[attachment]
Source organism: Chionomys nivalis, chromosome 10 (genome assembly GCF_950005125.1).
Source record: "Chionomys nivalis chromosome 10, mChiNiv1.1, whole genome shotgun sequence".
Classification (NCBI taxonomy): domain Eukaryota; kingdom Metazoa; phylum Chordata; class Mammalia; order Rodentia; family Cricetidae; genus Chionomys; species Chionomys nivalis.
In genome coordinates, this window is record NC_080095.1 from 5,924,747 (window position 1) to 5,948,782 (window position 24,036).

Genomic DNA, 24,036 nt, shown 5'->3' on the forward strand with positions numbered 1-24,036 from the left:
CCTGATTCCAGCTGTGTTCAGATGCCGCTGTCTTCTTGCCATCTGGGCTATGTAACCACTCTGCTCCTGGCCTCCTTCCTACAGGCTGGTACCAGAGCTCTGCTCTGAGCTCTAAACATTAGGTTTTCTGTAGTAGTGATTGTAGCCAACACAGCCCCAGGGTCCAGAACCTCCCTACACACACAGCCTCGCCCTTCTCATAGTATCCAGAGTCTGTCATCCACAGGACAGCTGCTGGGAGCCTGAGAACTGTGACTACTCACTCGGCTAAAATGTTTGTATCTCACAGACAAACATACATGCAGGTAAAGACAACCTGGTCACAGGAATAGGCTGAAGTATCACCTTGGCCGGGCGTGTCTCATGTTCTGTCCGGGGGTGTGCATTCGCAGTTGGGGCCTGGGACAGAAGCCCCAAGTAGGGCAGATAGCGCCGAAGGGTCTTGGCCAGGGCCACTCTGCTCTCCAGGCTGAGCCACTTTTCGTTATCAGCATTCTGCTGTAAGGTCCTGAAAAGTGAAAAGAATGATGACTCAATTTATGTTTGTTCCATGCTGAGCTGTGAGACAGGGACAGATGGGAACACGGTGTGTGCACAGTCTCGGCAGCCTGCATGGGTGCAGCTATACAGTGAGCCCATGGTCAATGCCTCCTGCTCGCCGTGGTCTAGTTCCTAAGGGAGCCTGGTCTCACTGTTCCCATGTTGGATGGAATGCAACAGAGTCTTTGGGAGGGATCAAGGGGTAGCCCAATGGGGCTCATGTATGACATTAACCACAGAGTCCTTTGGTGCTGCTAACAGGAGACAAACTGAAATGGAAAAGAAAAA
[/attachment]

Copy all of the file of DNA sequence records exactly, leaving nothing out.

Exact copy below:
Source organism: Chionomys nivalis, chromosome 10 (genome assembly GCF_950005125.1).
Source record: "Chionomys nivalis chromosome 10, mChiNiv1.1, whole genome shotgun sequence".
Classification (NCBI taxonomy): domain Eukaryota; kingdom Metazoa; phylum Chordata; class Mammalia; order Rodentia; family Cricetidae; genus Chionomys; species Chionomys nivalis.
In genome coordinates, this window is record NC_080095.1 from 5,924,747 (window position 1) to 5,948,782 (window position 24,036).

Genomic DNA, 24,036 nt, shown 5'->3' on the forward strand with positions numbered 1-24,036 from the left:
CCTGATTCCAGCTGTGTTCAGATGCCGCTGTCTTCTTGCCATCTGGGCTATGTAACCACTCTGCTCCTGGCCTCCTTCCTACAGGCTGGTACCAGAGCTCTGCTCTGAGCTCTAAACATTAGGTTTTCTGTAGTAGTGATTGTAGCCAACACAGCCCCAGGGTCCAGAACCTCCCTACACACACAGCCTCGCCCTTCTCATAGTATCCAGAGTCTGTCATCCACAGGACAGCTGCTGGGAGCCTGAGAACTGTGACTACTCACTCGGCTAAAATGTTTGTATCTCACAGACAAACATACATGCAGGTAAAGACAACCTGGTCACAGGAATAGGCTGAAGTATCACCTTGGCCGGGCGTGTCTCATGTTCTGTCCGGGGGTGTGCATTCGCAGTTGGGGCCTGGGACAGAAGCCCCAAGTAGGGCAGATAGCGCCGAAGGGTCTTGGCCAGGGCCACTCTGCTCTCCAGGCTGAGCCACTTTTCGTTATCAGCATTCTGCTGTAAGGTCCTGAAAAGTGAAAAGAATGATGACTCAATTTATGTTTGTTCCATGCTGAGCTGTGAGACAGGGACAGATGGGAACACGGTGTGTGCACAGTCTCGGCAGCCTGCATGGGTGCAGCTATACAGTGAGCCCATGGTCAATGCCTCCTGCTCGCCGTGGTCTAGTTCCTAAGGGAGCCTGGTCTCACTGTTCCCATGTTGGATGGAATGCAACAGAGTCTTTGGGAGGGATCAAGGGGTAGCCCAATGGGGCTCATGTATGACATTAACCACAGAGTCCTTTGGTGCTGCTAACAGGAGACAAACTGAAATGGAAAAGAAAAA